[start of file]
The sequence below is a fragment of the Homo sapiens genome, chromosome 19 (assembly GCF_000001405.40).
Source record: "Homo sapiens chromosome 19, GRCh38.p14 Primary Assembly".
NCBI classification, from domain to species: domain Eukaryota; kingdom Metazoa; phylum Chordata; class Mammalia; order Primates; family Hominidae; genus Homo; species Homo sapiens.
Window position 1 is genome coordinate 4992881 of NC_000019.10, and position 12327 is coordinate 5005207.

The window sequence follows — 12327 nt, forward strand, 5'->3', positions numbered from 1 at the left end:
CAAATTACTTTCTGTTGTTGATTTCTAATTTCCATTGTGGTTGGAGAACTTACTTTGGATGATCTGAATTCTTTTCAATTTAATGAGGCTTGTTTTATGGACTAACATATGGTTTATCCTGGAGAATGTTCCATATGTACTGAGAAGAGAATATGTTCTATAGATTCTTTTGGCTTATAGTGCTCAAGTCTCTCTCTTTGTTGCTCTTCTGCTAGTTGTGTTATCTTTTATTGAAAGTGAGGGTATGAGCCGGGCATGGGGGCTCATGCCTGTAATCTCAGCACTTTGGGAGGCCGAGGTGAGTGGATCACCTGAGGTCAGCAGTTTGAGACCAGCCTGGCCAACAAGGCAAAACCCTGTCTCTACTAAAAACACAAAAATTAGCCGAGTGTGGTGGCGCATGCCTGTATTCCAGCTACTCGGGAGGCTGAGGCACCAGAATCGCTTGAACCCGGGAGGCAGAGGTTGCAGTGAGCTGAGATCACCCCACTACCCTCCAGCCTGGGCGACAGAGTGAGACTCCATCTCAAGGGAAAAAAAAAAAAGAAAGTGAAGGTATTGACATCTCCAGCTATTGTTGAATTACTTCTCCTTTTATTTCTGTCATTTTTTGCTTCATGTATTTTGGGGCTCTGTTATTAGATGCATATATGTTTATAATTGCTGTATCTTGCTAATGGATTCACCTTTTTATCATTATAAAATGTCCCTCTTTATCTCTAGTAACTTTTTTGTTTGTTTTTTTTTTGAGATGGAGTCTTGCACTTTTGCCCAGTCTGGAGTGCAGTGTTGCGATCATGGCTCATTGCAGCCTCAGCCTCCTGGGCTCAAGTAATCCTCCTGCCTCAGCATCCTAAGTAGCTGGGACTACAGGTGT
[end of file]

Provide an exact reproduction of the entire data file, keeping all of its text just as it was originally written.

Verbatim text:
The sequence below is a fragment of the Homo sapiens genome, chromosome 19 (assembly GCF_000001405.40).
Source record: "Homo sapiens chromosome 19, GRCh38.p14 Primary Assembly".
NCBI classification, from domain to species: domain Eukaryota; kingdom Metazoa; phylum Chordata; class Mammalia; order Primates; family Hominidae; genus Homo; species Homo sapiens.
Window position 1 is genome coordinate 4992881 of NC_000019.10, and position 12327 is coordinate 5005207.

The window sequence follows — 12327 nt, forward strand, 5'->3', positions numbered from 1 at the left end:
CAAATTACTTTCTGTTGTTGATTTCTAATTTCCATTGTGGTTGGAGAACTTACTTTGGATGATCTGAATTCTTTTCAATTTAATGAGGCTTGTTTTATGGACTAACATATGGTTTATCCTGGAGAATGTTCCATATGTACTGAGAAGAGAATATGTTCTATAGATTCTTTTGGCTTATAGTGCTCAAGTCTCTCTCTTTGTTGCTCTTCTGCTAGTTGTGTTATCTTTTATTGAAAGTGAGGGTATGAGCCGGGCATGGGGGCTCATGCCTGTAATCTCAGCACTTTGGGAGGCCGAGGTGAGTGGATCACCTGAGGTCAGCAGTTTGAGACCAGCCTGGCCAACAAGGCAAAACCCTGTCTCTACTAAAAACACAAAAATTAGCCGAGTGTGGTGGCGCATGCCTGTATTCCAGCTACTCGGGAGGCTGAGGCACCAGAATCGCTTGAACCCGGGAGGCAGAGGTTGCAGTGAGCTGAGATCACCCCACTACCCTCCAGCCTGGGCGACAGAGTGAGACTCCATCTCAAGGGAAAAAAAAAAAAGAAAGTGAAGGTATTGACATCTCCAGCTATTGTTGAATTACTTCTCCTTTTATTTCTGTCATTTTTTGCTTCATGTATTTTGGGGCTCTGTTATTAGATGCATATATGTTTATAATTGCTGTATCTTGCTAATGGATTCACCTTTTTATCATTATAAAATGTCCCTCTTTATCTCTAGTAACTTTTTTGTTTGTTTTTTTTTTGAGATGGAGTCTTGCACTTTTGCCCAGTCTGGAGTGCAGTGTTGCGATCATGGCTCATTGCAGCCTCAGCCTCCTGGGCTCAAGTAATCCTCCTGCCTCAGCATCCTAAGTAGCTGGGACTACAGGTGT